NEOSHO, MO.--- Attending college can be a difficult time for many students, financially.
"I just went to Wal-Mart and paid with quarters," says Frank Chiolino, Crowder College Student.
Especially for Crowder College students, Cody Jones and Frank Chiolino, who have to pay out of state tuition.
"When you go out of state, there are only a few scholarships that you can apply for to help you get that extra money," says Cody Jones, Crowder College Student.
"Right now, there is a $29 differential between out of state and in state," says Jim Riggs, Crowder College Director of Administration.
Keeping the difficulties in mind, Crowder administrators have decided to do away with out of state tuition.
"We're located all along the border if you look at all of our centers," says Riggs.
Currently, the community college has 248 out of state students, but admissions workers are now expecting that number to grow.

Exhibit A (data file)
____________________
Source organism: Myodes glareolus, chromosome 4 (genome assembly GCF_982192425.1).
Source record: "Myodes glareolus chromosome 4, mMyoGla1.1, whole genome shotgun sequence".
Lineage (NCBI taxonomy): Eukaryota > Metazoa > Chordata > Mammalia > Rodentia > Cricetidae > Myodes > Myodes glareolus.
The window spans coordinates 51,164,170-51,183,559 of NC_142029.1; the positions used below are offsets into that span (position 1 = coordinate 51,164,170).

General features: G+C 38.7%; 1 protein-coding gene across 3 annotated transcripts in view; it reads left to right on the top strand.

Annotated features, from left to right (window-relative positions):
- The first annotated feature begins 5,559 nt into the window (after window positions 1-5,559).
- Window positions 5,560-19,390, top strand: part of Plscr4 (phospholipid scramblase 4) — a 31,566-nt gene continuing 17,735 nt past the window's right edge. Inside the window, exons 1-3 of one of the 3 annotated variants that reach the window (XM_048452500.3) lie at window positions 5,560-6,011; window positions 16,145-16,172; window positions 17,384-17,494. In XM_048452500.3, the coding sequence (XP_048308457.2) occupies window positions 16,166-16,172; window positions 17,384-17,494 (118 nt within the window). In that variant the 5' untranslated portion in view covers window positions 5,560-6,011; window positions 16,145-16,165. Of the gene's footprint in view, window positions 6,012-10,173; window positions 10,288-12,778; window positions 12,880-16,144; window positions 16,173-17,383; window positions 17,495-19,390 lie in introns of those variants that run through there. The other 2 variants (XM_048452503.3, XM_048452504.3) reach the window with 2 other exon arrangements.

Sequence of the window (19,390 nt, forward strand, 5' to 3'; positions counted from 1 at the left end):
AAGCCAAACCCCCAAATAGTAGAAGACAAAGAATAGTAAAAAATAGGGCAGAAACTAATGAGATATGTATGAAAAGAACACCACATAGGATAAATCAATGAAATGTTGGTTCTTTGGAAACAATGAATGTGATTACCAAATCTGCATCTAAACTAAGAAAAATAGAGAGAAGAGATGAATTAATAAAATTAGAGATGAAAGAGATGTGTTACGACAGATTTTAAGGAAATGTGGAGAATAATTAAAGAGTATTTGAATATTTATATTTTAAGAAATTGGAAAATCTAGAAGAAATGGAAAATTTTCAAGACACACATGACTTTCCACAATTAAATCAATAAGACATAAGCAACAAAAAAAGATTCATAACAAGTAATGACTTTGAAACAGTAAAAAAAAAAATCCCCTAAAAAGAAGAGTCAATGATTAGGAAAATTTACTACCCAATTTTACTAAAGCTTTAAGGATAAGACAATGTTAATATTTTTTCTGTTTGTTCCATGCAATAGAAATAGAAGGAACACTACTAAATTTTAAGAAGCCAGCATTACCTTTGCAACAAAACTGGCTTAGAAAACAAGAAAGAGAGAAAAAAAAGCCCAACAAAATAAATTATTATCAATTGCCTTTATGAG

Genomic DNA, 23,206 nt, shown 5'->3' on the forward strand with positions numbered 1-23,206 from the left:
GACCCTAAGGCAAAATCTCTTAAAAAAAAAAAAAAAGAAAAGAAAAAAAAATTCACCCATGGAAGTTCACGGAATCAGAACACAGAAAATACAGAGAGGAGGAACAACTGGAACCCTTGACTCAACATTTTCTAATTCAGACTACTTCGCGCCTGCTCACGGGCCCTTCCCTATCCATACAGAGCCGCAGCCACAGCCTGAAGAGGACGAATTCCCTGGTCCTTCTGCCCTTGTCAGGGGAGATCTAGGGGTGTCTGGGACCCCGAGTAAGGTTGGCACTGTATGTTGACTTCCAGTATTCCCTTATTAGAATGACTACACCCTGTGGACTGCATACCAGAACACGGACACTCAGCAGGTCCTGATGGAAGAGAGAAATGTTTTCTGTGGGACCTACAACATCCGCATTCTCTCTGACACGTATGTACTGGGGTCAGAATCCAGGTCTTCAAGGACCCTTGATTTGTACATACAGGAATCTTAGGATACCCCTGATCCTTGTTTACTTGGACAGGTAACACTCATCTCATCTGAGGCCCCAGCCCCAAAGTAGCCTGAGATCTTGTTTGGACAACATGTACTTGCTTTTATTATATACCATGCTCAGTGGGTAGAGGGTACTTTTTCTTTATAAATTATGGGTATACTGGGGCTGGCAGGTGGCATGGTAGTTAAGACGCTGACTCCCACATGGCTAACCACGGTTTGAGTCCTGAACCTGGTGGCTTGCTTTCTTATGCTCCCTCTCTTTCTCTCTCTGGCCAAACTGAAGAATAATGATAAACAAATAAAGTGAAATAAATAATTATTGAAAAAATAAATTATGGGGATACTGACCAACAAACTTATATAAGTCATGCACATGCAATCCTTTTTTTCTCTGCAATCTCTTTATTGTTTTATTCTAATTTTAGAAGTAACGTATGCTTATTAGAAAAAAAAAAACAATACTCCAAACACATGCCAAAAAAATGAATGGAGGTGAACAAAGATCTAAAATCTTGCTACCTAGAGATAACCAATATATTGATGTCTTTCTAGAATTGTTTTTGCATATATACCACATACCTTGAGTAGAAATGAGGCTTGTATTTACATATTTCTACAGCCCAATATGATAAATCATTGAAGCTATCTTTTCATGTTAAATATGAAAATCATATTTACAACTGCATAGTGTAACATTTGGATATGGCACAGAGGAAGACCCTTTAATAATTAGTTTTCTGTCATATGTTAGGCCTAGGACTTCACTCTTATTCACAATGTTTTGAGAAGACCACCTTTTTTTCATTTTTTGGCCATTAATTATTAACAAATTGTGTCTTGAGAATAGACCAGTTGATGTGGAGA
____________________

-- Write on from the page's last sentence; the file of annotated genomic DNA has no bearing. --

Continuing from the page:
"They may see an institution they would like to attend in a bordering state when they look at the cost of attendance, they see a significant difference," says Riggs.
The difference in tuition will go into effect in the fall of 2013, and it doesn't matter if students are coming from as close as Kansas or as far away as New York.
"Ours has always been reasonable, but I think now it is going to be very attractive," says Riggs.
As for students like Jones and Chileeno, will be saving more than $300 per semester.
"More money in my pocket, not having to pay with quarters, get to eat out more instead of always having to count pennies," says Chiolino.
Each of Crowder's 10 locations are less than 20 minutes from a bordering state. Students in Newton and McDonald County will still only pay $77 per credit hour, due to taxes already coming into the college.